Then you enter your child's name and grade. You can also choose to have multiple accounts if you have more than one child. Once the lengthy syncing and information download process is done - you'll need a good internet connection for this - it's time to play.
What makes the globe stand out
I really appreciate that the app works on the Kindle Fire tablet. Bucky's main form of media consumption is his dedicated Fire HD 8, so he was able to have fun with the Orboot whenever he wanted, unlike other STEM apps that only work on Android or iOS systems and require borrowing my phone.
Once I showed Bucky how the Orboot works, he had a blast playing with it on his own. I didn't need to hold his hand through the process, though I did have to explain to him the importance of playing with it in a well-lit area. If the lighting is too dim, the camera and app have a hard time picking up the star icon.
I really like that as Bucky gets older, he'll only get more out of the Orboot too. At five, some of the concepts are hard for him to understand, but as he gets older, they will make more sense.
Though it requires a smart device, I appreciate that we don't have to buy anything else to use the Orboot. Everything you need is in the box, and there are no hidden costs for extra devices or upgrades,
Perhaps, most importantly, the Orboot keeps Bucky engaged and he's clearly learning from it. He usually only has enough patience to play with it for half an hour at a time, but in the six months we've had it, he keeps coming back to it. He also regularly comes to us with facts he's learned, and he particularly liked learning about matryoshka nesting dolls.
Cons to consider
The globe stand feels a little bit flimsy. When you grab the stand by the arched arm where kids are likely to grab it, the top comes out. On the other hand, the lightweight construction makes it easy for youngsters to carry around and the actual globe itself feels durable. We also haven't had any issues with damage in the past few months.
The potential for open-ended play is fairly limited with the Orboot. Though there are a lot of facts, highlights, and quizzes, there is a finite amount of information. And after several deep dives, a child will have explored all the Orboot has to offer. We haven't reached this point yet, but if we were to exhaust all the info the Orboot has to offer, I would be pretty thrilled that my son had learned so many facts. Shifu could also potentially add more highlights as it update the app.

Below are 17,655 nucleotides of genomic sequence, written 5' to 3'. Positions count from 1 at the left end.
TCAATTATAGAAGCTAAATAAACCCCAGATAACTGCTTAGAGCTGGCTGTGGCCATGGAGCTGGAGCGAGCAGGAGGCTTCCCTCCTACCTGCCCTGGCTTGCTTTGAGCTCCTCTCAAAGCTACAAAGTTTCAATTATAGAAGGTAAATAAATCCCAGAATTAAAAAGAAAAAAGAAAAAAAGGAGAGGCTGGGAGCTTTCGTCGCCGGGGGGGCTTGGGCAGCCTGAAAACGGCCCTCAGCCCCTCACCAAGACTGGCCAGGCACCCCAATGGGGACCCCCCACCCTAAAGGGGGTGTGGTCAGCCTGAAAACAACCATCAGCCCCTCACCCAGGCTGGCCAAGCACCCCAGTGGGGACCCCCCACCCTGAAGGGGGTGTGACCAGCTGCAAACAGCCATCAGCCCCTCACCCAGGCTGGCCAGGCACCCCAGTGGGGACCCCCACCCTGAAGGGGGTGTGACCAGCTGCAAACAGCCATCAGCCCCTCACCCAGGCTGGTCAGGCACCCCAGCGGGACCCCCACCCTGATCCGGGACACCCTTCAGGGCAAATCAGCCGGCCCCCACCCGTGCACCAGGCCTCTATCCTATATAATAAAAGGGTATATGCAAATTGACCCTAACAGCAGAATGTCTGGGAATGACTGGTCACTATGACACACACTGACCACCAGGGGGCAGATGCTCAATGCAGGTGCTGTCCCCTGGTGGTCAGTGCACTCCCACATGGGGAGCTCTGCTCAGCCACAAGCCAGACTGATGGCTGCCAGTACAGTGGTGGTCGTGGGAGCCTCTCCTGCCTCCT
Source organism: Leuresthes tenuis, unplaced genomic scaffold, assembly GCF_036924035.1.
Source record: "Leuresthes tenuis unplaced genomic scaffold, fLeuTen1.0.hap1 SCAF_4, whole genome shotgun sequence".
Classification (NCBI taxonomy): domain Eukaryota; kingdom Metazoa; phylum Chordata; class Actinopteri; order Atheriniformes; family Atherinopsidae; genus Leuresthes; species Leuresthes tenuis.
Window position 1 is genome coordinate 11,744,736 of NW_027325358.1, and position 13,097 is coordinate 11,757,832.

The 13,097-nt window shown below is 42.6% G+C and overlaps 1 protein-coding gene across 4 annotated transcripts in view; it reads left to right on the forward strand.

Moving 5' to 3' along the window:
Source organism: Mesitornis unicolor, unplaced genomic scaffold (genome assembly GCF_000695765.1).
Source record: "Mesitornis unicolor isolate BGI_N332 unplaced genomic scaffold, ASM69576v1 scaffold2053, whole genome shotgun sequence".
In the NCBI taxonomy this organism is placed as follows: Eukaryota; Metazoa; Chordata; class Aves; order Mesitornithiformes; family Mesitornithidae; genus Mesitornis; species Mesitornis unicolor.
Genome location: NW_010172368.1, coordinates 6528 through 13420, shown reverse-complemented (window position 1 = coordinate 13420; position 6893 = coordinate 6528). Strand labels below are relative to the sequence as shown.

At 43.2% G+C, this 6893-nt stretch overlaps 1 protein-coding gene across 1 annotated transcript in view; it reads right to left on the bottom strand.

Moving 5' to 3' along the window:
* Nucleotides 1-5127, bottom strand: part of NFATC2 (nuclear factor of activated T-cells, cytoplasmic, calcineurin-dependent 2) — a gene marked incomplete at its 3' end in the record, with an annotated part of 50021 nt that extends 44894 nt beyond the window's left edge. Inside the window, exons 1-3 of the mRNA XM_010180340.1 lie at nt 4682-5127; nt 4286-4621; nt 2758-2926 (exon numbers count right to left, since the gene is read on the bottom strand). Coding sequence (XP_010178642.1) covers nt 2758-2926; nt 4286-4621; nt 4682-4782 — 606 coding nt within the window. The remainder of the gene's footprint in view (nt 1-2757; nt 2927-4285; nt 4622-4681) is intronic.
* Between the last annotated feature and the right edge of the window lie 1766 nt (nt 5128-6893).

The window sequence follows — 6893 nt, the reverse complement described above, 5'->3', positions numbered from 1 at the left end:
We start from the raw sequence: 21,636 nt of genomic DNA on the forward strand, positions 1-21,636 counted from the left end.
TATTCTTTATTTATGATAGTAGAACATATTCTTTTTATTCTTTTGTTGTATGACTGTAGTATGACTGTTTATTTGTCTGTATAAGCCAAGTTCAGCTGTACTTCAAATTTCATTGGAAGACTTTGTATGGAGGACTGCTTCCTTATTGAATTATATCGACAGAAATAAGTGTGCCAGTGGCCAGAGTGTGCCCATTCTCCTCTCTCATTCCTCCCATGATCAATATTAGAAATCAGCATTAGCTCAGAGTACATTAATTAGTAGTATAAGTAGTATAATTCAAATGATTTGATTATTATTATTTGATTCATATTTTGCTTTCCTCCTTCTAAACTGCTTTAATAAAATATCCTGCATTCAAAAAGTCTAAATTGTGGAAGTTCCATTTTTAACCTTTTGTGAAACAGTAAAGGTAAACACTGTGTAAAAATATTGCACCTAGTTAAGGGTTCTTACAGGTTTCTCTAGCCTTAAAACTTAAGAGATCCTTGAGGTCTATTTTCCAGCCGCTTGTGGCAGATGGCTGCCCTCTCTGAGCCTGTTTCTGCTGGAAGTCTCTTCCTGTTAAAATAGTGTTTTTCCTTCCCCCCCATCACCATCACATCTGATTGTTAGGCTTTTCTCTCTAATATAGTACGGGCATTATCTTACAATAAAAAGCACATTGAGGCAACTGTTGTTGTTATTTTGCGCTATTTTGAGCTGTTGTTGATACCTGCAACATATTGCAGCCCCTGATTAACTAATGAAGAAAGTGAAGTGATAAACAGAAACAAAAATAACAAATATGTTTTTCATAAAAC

Enjoyment of the Orboot also requires screens. This may not be appealing to parents who are trying to limit their child's screen time. However, it's quality, active screen time that's adding to your child's understanding of the world, unlike the mindless, passive viewing of streaming media.
The bottom line
If you're thinking of buying a globe for your child, I'd strongly recommend the Shifu Orboot Augmented Reality Interactive Globe.
It does so much more than just show geographic locations. This STEM toy also covers the culture, landmarks, inventions, animals, and more around the world, and there are even quizzes and scavenger hunts that test your child's understanding.
If you have a young one between the ages of four and 10, you'll be hard-pressed to find a better tool for nurturing an interest in geography than the Shifu Orboot.
Pros: More than 1,400 facts and highlights for kids to learn, works with a broad range of smart devices, keeps children engaged and learning
Cons: Expensive for a toy, requires a screen, doesn't have open-ended play